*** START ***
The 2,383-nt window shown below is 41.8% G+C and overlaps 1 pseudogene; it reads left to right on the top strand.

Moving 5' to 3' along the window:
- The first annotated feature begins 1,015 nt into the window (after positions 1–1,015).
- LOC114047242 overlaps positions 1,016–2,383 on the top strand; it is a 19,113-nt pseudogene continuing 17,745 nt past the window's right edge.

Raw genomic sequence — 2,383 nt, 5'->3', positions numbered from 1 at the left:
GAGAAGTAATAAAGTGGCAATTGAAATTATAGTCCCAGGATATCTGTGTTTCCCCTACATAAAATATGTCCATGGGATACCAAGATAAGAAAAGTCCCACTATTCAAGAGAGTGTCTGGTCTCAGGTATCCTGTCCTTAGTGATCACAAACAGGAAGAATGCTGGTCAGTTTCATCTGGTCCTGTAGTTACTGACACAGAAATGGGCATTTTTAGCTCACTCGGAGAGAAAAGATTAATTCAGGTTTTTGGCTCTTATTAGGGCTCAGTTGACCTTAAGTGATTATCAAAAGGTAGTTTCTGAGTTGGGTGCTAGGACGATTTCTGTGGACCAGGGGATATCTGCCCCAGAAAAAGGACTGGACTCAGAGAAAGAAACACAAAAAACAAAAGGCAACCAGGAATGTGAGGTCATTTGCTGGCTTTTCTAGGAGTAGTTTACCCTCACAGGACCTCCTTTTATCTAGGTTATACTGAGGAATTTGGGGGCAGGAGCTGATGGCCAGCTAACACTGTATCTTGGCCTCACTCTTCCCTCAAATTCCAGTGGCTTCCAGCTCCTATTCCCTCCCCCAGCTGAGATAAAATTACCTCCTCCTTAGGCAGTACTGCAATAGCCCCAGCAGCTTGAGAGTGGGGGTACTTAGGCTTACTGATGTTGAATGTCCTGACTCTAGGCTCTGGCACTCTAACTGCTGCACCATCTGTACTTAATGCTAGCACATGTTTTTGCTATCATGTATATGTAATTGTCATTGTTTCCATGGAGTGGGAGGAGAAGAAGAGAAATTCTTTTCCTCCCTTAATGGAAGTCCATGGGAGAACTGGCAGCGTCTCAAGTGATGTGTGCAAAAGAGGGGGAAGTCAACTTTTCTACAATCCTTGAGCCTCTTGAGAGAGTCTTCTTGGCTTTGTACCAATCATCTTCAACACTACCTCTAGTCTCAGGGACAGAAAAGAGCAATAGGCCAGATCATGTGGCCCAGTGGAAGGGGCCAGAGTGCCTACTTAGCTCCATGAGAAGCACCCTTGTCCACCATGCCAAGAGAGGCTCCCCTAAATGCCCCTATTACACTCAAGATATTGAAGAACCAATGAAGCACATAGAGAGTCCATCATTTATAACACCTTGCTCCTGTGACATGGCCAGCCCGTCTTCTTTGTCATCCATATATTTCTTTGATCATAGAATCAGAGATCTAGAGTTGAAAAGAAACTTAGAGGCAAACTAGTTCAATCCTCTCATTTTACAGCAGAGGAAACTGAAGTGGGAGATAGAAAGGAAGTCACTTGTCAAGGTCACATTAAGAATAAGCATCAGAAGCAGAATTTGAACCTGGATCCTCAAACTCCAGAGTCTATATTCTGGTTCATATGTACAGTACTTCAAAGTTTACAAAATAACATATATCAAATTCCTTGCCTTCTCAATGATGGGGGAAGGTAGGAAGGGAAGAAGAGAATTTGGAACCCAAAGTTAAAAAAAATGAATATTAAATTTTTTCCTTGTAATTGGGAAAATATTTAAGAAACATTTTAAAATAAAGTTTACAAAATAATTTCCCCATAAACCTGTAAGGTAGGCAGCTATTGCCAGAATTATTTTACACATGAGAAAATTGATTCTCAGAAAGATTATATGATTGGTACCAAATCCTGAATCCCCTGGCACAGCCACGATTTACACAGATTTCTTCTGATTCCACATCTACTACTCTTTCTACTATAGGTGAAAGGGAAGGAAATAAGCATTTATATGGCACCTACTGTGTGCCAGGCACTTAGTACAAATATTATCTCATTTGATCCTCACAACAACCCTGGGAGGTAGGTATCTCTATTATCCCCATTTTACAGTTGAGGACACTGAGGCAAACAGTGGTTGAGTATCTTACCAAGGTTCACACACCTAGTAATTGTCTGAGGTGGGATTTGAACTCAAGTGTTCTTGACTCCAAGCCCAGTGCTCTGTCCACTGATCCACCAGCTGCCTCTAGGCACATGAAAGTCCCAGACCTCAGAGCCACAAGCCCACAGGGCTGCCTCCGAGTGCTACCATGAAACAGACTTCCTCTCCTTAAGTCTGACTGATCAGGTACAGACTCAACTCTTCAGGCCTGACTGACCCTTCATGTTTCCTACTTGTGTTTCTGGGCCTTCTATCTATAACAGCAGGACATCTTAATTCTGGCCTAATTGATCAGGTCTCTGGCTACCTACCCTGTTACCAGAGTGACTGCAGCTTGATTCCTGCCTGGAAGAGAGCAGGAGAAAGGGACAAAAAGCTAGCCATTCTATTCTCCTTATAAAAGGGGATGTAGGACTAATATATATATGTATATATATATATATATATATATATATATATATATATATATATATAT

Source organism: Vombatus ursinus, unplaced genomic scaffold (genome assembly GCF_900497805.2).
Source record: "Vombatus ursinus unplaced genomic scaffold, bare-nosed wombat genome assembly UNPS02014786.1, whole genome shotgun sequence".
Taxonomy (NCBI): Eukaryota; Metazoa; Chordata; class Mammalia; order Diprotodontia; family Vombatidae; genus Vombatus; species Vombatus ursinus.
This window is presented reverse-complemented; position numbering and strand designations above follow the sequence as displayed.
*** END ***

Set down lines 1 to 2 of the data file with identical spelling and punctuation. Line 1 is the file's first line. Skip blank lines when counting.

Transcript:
The 2,383-nt window shown below is 41.8% G+C and overlaps 1 pseudogene; it reads left to right on the top strand.

Moving 5' to 3' along the window: